By Nicole Auerbach/Special to the Journal
ANN ARBOR, Mich. – In the early parts of the 2010 season, Michigan’s electrifying sophomore quarterback Denard Robinson was pegged as the Heisman favorite.
He was breaking records left and right, and he became the first player in NCAA history to rush and pass for at least 200 yards twice in one season (Sept. 11 vs. Notre Dame, Oct. 2 vs. Indiana).
Then Robinson was slowed by injuries and better defenses. Meanwhile, at Auburn, junior quarterback Cam Newton attracted the Heisman hype – and eventually won the award – after showcasing his dual-threat capabilities and impressive consistency.
Mississippi State lost 17-14 to Auburn in early September, holding Newton to just 136 yards passing and 70 yards rushing (a season-low 206 total yards). That game’s film has been particularly interesting to Michigan coach Rich Rodriguez during preparations for the Gator Bowl.
“They probably did the best job of anybody all year against Cam Newton and Auburn,” Rodriguez said last week. “By far, they did the best job defensively against him. There were some things we saw on film, and we’ve got a little more time.”
Rodriguez was asked if watching the Bulldogs’ strategy against Newton might be similar to what Robinson will face.
“Auburn’s offense is similar in some respects but also different,” Rodriguez said. “That’s typical of the spread. Every spread is a little bit different. So we’ll watch that and maybe get an idea. But with so much time in between from that game early in the season until now you’ve got to imagine they’re going to do some different things.”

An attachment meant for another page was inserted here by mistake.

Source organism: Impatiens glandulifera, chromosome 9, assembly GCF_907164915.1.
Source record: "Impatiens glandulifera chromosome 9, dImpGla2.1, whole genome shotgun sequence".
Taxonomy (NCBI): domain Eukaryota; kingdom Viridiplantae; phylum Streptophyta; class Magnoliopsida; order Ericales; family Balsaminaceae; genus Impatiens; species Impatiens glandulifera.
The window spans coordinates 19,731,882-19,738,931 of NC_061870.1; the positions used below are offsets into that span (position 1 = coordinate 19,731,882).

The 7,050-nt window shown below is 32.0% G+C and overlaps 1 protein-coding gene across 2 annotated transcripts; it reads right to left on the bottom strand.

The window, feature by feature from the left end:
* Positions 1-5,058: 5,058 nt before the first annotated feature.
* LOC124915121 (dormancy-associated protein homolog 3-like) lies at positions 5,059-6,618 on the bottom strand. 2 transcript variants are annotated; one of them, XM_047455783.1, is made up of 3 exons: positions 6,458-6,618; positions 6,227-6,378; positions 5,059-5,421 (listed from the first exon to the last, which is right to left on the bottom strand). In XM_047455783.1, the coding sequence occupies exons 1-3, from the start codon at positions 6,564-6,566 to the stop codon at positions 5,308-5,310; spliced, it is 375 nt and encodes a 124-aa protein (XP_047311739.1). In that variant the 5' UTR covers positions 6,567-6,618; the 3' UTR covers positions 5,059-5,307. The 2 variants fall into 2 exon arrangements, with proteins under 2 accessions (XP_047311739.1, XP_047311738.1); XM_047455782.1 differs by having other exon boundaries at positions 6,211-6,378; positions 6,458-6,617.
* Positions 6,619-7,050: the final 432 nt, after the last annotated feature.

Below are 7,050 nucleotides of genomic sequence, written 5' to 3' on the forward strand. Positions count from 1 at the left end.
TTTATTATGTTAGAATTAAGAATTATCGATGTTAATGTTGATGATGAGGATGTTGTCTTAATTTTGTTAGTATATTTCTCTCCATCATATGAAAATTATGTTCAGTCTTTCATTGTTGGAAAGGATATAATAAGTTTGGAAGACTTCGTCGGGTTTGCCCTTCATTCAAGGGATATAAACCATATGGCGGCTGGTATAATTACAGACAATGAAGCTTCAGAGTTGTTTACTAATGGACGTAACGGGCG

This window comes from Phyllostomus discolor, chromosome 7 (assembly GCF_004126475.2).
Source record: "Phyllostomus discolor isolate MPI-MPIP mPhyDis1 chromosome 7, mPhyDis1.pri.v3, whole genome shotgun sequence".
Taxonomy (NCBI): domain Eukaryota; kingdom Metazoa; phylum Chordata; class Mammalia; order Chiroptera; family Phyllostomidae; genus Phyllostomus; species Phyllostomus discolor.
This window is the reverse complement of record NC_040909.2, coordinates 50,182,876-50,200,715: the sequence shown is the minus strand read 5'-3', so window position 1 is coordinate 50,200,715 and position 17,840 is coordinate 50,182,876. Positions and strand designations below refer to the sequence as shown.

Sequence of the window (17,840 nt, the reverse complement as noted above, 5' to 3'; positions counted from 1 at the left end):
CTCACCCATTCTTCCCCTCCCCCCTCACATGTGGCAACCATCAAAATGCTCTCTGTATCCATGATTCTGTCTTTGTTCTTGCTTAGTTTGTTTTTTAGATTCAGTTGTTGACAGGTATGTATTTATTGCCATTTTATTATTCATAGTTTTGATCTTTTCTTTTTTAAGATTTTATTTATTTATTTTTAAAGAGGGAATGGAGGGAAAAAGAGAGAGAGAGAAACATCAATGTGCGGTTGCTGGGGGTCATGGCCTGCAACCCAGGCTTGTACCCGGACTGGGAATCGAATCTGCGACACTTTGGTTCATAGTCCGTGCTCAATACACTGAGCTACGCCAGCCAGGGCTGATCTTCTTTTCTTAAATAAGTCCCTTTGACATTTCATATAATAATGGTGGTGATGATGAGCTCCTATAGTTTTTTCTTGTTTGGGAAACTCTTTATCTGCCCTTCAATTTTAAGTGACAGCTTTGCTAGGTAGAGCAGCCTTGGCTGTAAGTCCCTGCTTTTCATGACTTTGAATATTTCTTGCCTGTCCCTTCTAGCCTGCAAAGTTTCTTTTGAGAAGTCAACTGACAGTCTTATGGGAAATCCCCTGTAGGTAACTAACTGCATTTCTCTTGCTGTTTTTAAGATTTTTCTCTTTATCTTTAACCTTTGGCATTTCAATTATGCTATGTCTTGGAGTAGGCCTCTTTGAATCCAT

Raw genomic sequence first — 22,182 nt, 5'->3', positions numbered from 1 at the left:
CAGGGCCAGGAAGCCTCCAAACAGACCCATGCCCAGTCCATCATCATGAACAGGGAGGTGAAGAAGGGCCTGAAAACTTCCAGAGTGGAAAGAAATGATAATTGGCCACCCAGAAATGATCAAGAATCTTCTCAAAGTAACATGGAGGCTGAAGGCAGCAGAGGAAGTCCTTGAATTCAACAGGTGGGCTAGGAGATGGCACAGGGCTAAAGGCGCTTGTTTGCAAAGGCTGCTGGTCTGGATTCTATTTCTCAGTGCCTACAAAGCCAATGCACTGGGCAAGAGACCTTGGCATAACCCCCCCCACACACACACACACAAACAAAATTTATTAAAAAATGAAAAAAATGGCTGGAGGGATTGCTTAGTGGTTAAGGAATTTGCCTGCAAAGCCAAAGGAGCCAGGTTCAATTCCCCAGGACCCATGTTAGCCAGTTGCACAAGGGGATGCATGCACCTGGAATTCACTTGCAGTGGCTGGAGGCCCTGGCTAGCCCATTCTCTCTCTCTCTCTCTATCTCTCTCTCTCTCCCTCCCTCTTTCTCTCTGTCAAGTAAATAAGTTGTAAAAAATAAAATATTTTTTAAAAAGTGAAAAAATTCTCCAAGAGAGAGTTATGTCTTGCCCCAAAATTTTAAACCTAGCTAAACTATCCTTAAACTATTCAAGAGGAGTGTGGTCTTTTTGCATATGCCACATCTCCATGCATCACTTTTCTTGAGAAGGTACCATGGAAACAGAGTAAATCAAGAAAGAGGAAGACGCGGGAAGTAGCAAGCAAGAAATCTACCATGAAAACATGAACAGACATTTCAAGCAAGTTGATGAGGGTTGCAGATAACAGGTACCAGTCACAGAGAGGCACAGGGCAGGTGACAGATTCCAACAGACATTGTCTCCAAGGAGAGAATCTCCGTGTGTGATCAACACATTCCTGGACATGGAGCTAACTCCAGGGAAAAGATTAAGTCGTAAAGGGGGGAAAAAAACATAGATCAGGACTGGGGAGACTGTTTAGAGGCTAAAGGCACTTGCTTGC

Robinson sustained a variety of injuries throughout the fall: a sprained knee, an injury to his right (throwing) shoulder, two dislocated fingers in his left hand and concussion-like symptoms. He is expected to be completely healthy and fully rested on Jan. 1 for the first time since the season began against Connecticut on Sept. 4.
“His legs seem fresher,” Rodriguez said. “He had a lingering shoulder problem, and his shoulder and arm feel a lot better, as well.”
Michigan fans hope to see the early-season version of Robinson against Mississippi State, but the Bulldogs’ shut-down of a dynamic player like Newton proves that their defense could handle even a healthy, explosive, multi-dimensional Robinson.
Robinson is one of Michigan’s banged-up players benefitting from the five-week period without games. The other players, including wide receivers Darryl Stonum and Junior Hemingway, are also healthy and practicing.
One unique part of the Wolverines’ bowl-game preparation includes the use of cowbells during practices. Players have been ringing cowbells to simulate the Mississippi State fans’ tradition to prepare centers and quarterbacks for the noise.
During a press conference on Dec. 6, Gator Bowl President Rick Catlett said Bulldog fans would be allowed to bring their cowbells to the game and would not face any restrictions on when they could use them.